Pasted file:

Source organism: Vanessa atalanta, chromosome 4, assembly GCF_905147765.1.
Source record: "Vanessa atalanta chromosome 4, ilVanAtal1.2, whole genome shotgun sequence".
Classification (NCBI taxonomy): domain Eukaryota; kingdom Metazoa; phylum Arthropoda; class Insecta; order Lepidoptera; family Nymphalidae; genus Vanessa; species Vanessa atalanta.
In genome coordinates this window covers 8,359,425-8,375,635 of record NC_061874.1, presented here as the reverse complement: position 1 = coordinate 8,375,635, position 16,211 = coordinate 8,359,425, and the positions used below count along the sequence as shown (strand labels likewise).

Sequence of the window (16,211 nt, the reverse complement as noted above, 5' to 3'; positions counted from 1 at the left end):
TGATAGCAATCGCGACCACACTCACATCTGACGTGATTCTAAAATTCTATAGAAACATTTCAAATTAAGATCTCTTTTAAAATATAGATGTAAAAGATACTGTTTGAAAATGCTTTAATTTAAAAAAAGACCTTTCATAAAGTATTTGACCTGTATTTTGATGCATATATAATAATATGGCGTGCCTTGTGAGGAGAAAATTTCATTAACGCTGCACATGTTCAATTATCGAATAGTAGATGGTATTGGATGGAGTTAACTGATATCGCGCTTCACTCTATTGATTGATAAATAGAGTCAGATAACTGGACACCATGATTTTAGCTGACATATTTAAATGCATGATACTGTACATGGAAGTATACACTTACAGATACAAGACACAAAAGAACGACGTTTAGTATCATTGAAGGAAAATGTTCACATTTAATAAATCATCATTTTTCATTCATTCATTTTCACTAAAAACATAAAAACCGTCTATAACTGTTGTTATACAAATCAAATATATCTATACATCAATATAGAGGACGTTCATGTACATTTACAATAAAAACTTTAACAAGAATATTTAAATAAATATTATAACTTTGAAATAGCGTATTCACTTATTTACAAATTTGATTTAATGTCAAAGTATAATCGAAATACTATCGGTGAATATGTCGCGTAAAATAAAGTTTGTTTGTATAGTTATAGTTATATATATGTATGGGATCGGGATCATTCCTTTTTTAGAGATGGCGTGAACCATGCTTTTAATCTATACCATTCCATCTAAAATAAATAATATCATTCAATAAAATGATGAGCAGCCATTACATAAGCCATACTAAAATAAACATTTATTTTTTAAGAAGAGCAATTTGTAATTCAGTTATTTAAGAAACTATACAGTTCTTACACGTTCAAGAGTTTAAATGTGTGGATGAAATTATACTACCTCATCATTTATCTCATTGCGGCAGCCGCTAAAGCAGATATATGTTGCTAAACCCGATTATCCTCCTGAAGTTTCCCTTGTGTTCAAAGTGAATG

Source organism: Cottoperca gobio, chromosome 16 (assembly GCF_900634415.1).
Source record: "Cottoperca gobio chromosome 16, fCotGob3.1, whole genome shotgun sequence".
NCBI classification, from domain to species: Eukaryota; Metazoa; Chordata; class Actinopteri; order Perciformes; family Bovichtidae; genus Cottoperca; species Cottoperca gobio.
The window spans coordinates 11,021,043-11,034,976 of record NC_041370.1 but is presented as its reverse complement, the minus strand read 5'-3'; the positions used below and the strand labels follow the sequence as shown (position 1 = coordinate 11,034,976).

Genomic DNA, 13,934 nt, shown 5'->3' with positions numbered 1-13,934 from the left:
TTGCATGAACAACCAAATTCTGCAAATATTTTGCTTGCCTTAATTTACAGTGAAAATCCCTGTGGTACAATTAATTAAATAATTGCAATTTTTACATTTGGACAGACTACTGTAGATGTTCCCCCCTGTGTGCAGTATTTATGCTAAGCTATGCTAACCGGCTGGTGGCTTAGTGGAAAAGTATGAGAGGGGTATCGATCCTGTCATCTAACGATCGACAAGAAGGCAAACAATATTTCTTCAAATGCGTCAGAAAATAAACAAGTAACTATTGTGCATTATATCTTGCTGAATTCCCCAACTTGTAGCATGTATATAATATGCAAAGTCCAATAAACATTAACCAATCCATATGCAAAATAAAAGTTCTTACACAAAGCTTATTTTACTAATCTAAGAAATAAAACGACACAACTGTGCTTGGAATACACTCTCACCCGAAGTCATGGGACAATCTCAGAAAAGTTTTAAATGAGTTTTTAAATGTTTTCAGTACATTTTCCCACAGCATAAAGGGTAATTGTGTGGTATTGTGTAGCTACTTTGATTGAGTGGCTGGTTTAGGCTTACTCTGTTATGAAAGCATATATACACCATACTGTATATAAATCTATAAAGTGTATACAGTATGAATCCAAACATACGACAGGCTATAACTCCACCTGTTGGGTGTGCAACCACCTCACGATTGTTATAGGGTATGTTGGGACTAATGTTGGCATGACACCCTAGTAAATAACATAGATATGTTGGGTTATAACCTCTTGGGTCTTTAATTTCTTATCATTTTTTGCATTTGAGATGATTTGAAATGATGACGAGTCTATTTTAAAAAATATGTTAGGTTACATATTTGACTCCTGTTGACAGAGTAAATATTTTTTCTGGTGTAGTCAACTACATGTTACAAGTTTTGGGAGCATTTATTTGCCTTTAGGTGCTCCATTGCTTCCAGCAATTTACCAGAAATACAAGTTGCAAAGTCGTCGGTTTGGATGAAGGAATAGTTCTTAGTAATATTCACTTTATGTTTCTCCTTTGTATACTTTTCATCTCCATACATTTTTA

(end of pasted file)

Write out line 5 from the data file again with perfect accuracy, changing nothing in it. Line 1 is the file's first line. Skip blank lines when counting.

Sequence of the window (16,211 nt, the reverse complement as noted above, 5' to 3'; positions counted from 1 at the left end):